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How Society Can Help Former Inmates and Avoid Recidivism



Former inmates and avoiding recidivism

IT is the age old problem of what to do with those who have completed their sentences. Part of society will always hold the view that punishment should continue for the men and women who have completed their imprisonment. If society does not help the released to reenter the community by positive actions, then recidivism will continue to be a major problem for the local community and the country. In the following article published in the Guardian, Ben Gunn, released after many years in prison, discusses the issues that binds society and the ex-inmate. Although Ben Gunn was incarcerated in England, the issues raised are applicable to all countries.

We need to rethink the way we treat ex-prisoners

A few weeks out of prison after a 32-year stretch, Ben Gunn reflects on the obstacles he has faced trying to fit back into society

former inmates and recidivism

The process of building a life after you leave prison can be a difficult one.

Beneath the truly horrible statistics for rates of reoffending there lies a discourse that society refuses to engage in – and it pays the price for its intransigence.

We all, broadly, detest those who hurt us or the things that are important to us. Prisoners are accepting of the fact that as a group they are never going to be popular. That they can rouse quite such strong feelings is occasionally surprising to me, given that most people only know prisoners through the medium of media stereotypes. But that seems to be no deterrent to those with a surplus of hate and rage in our society.

This would not matter one whit were it not for the difference it makes in the way that prisoners are treated on their return to society. It is a journey that I have traveled for a mere few weeks now after 32 years of incarceration, and there have yet to be major surprises. I fully expected society to be an indifferent entity, one which accepts prisoners on to the streets but not into any meaningful position. Ex-prisoners are often left with the merest toehold in society, and this has serious consequences for both society and the individuals who will become the future victims of crime.

The first hurdle that has to be navigated are the frozen wastelands that comprise the state bureaucracy. Leaving prison with £46 and a piece of paper are humble building blocks on which to build a new life.

The job centre was clearly going to be an important pinnacle to ascend. But a pointless one. All terribly polite, even sympathetic and efficient, but utterly useless. Without a national insurance number little could be done except begin the benefits paperwork. Six weeks and one emergency loan later, and I am still no nearer enlarging my employment skills or fattening my wallet. With solid support around me I am never in danger of homelessness or starvation, but I am more fortunate than many ex-prisoners in this respect.

To appreciate the scale of this problem, divest oneself of all worldly goods, grab £96 – the maximum release payment – and stand on the street. Look around. How can you possibly begin to fit into a society where that money (meant to last until benefits kick in) won’t even find you a dustbin to rent.

I am in the strange position of having no money. And nothing from the state, six weeks post-release, for want of an NI number. And without that, no bank account, no place on the myriad databases that comprise a modern existence. I do not exist – except on the police national computer.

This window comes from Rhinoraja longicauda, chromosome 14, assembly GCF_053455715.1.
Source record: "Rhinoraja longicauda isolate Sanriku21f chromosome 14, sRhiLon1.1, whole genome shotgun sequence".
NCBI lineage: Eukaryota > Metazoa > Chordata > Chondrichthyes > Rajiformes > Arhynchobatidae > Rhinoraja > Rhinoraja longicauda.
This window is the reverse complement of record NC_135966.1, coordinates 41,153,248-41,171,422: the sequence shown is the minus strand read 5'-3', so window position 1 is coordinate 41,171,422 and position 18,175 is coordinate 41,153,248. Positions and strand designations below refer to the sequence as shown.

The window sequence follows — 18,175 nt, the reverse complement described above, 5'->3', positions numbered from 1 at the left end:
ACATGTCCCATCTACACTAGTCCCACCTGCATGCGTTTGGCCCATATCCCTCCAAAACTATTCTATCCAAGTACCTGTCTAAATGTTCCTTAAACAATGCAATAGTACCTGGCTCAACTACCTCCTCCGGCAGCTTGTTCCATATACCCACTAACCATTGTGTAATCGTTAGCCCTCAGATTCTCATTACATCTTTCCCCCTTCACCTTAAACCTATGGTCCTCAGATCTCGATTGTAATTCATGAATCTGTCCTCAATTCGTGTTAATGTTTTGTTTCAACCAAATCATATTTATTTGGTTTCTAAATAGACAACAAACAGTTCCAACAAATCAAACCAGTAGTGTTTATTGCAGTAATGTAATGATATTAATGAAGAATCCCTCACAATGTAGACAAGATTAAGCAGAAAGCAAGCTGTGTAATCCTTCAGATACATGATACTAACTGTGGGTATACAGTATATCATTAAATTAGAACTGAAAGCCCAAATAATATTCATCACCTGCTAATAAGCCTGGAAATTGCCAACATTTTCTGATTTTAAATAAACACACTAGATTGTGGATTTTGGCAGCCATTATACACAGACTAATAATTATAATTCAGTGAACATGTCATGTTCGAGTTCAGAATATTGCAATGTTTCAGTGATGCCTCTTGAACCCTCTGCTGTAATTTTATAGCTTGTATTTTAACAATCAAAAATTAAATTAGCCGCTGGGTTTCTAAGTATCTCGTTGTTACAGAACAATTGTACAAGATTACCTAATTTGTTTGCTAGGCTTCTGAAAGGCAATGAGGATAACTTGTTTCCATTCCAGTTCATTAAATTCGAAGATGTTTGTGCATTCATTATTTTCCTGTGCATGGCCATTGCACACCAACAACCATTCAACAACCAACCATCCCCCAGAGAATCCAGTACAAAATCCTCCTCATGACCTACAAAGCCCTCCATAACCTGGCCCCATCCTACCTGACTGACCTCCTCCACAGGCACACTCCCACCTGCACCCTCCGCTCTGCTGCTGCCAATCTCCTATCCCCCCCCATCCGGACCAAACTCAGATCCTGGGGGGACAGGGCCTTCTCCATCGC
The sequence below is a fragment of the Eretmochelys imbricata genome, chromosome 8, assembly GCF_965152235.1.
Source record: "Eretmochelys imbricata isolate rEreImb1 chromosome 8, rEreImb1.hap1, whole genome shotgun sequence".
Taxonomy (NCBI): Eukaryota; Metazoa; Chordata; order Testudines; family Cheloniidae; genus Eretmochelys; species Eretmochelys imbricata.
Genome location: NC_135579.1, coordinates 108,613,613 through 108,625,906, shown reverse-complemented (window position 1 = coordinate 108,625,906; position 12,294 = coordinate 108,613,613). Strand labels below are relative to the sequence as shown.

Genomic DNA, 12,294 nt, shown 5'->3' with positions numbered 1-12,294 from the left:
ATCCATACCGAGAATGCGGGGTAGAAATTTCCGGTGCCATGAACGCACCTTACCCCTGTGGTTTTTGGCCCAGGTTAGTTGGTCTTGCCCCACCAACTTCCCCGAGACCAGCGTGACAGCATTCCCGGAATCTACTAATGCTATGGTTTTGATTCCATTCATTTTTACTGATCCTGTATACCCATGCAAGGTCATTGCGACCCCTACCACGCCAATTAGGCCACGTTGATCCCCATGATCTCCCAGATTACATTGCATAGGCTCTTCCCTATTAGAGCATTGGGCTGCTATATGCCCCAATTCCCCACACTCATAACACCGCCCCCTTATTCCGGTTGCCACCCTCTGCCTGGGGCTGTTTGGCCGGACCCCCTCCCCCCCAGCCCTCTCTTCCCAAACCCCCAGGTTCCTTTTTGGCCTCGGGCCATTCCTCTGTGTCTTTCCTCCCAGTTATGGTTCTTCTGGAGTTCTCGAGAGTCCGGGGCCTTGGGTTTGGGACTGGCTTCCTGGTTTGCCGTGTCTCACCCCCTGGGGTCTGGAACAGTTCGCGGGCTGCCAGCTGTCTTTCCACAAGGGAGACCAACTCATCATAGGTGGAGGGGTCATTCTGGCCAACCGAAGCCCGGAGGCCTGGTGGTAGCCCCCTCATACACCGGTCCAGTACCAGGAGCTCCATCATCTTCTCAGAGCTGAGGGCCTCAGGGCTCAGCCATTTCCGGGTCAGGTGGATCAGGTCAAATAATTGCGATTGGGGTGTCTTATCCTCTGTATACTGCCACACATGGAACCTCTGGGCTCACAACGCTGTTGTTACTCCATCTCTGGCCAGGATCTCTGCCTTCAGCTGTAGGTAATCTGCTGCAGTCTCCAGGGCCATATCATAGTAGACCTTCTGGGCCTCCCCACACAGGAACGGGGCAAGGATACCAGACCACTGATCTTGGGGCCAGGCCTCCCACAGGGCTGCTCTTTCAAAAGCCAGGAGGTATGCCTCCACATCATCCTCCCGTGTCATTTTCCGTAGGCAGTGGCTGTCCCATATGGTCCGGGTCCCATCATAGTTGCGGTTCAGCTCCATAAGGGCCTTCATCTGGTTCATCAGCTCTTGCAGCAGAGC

The process of leaving prison can be a difficult one. I have to weave myself back into a personal life, a social existence, and find economic meaning. The state, having had hold of me for 32 years, has now become indifferent as well as cold-hearted. And it is so for tens of thousands who leave prison each year, wandering to the nearest train station with their plastic bags unhelpfully emblazoned with the Prison Service logo – a modern mark of Cain.

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PrisonPathTampa007Matt Mercerjack heght Recent comment authors
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jack heght

Society needs more information and numbers. Educational programs exist in various states here but one recently cut educational ( college level) in Indiana. It is resented and has been resented by society at large and especially in a bad economy people may ask, I can’t afford my mortgage, my kid is in college and yet you want me to pay taxes to educate prisoners? I can understand that sentiment but also agree it would be best if the system were able to better prepare prisoners for life on the outside. Education, career specific training, pre-parole interviews. There is a certain… Read more »

Matt Mercer

As a former offender of 22 years, I still find that elements of society, still discriminating against anyone with a felony background, Time does not necessarily erase the past, or make it less, significant. I currently work a coalition of churches and non-profit organizations, that are concerned about this very issue. Only because it impacts them. Many members of their own spiritual communities, are imprisoned, and eventually returning “home”. What this article points out, is a reminder that we still have much to do!


I have been out since 2004 after doing 13 1/2. Without my family support I would most likely not have made it. Society does not want us out, but have no choice in many cases. Instead of fight the machine, society needs to embrace the fact that MANY people have made mistakes, some greater than others, but can, do, and often change. This change can only be complete with society allowing (not giving)offenders to prove themselfs as fit to live in the free world. I have done this very well and now work for a 6 billion dollar company based… Read more »